As with any procedure, such as bone marrow transplant, prognosis, and long-term survival can vary greatly from child to child. The amount of transplants occurring for an increased number of diseases and medical developments has greatly improved the outcome for bone marrow transplant in children and adults. Continuous follow-up care is essential for the child following a bone marrow transplant. New methods to improve treatment and to decrease complications and side effects of a bone marrow transplant are continually being discovered.

Monday, July 27, 2009

Note about fundraisers at the request of the organizers

"Skate for Mikayla" night at the Webb City Skateland on Tuesday July 28th from 6-8. Admission is $3 and all of the proceeds go to Mikayla's Fund.
-We will be having a BBQ and auction on August 30th with a live band, food and much more. I'll have more details as they become available. Tickets are $25. Auction items and volunteers are much needed and greatly appreciated!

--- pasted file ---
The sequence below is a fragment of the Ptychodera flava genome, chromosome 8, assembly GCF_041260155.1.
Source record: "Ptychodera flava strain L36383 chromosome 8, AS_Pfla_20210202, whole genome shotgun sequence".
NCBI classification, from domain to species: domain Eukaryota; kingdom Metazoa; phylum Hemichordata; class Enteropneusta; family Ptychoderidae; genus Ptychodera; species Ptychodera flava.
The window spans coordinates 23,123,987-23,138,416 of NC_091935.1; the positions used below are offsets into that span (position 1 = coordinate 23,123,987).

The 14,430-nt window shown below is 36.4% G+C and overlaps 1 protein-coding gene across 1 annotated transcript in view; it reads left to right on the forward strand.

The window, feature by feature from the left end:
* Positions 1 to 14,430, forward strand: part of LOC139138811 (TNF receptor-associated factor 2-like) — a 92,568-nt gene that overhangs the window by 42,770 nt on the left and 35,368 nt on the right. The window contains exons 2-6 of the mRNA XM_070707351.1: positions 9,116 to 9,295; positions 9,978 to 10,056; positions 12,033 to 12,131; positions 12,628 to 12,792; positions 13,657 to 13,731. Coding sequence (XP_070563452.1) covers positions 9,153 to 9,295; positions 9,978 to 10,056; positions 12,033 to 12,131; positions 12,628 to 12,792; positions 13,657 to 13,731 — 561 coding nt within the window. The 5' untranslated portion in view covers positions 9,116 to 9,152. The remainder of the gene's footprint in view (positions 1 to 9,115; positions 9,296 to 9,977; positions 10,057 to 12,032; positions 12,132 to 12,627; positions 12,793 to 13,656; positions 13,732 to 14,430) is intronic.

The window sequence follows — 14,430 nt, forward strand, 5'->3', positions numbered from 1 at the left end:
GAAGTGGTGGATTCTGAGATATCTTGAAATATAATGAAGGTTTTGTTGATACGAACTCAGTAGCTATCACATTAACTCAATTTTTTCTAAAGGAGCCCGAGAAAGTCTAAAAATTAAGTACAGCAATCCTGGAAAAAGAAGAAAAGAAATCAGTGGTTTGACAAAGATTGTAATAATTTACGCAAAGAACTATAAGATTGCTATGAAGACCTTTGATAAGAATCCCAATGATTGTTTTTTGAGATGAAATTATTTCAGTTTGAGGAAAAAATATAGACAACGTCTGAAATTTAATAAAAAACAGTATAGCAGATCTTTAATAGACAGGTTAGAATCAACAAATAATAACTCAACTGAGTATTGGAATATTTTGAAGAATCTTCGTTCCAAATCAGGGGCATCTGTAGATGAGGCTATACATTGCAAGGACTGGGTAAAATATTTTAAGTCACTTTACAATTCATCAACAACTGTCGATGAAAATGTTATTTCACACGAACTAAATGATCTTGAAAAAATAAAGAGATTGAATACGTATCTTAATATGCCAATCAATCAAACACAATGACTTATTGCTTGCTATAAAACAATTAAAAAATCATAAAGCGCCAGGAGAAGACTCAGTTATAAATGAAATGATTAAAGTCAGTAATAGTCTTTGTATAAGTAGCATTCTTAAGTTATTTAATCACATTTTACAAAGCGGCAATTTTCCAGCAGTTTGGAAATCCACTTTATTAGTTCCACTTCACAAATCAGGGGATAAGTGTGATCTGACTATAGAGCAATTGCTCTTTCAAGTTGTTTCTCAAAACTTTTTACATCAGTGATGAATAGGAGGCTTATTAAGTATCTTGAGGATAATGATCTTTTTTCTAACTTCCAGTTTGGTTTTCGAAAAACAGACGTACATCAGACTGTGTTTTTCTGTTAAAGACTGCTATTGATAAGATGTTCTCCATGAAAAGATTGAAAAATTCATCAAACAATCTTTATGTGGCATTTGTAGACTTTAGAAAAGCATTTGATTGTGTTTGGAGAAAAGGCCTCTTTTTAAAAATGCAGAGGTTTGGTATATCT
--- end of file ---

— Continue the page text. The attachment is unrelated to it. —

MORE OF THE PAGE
If you are interested in donating, volunteering, purchasing a t-shirt, or anything else, please let MeMe qt Busy Bee Academy know.


At Mikaylas request we will no longer change the song. She wants Sponge Bob's song "The Best Day Ever". She is funny. She is waiting to talk to somebody in messenger, but messenger will not work on the hospitals security settings. Instead those who wish to talk to her need to download a program free of charge called OOVOO. Its easy to use. When searching for friends search mikaylasfight. Today she played and played. Now she is resting and says her legs are exhausted.

Been more active

Sorry have not been able to update. Mikayla and Malachi been keeping me busy. Mikayla is spending some time in the playroom and Malachi was cruising around 4th floor. Mikayla doing well. Still no fever for 48 hours. Still limping but moving around. Losing quite a bit of hair. Large bald spot in the back of her head. Did not want me to shave it all yet. But is wanting to get blonde hair. She still picks people to talk to. Red rashes from vancomyecin almost gone.
Mike had hard time breathing tonight.
Again thank you so much... thank you for cont. praying for us...God Bless.....

Saturday, July 25, 2009

No fever for 24 hours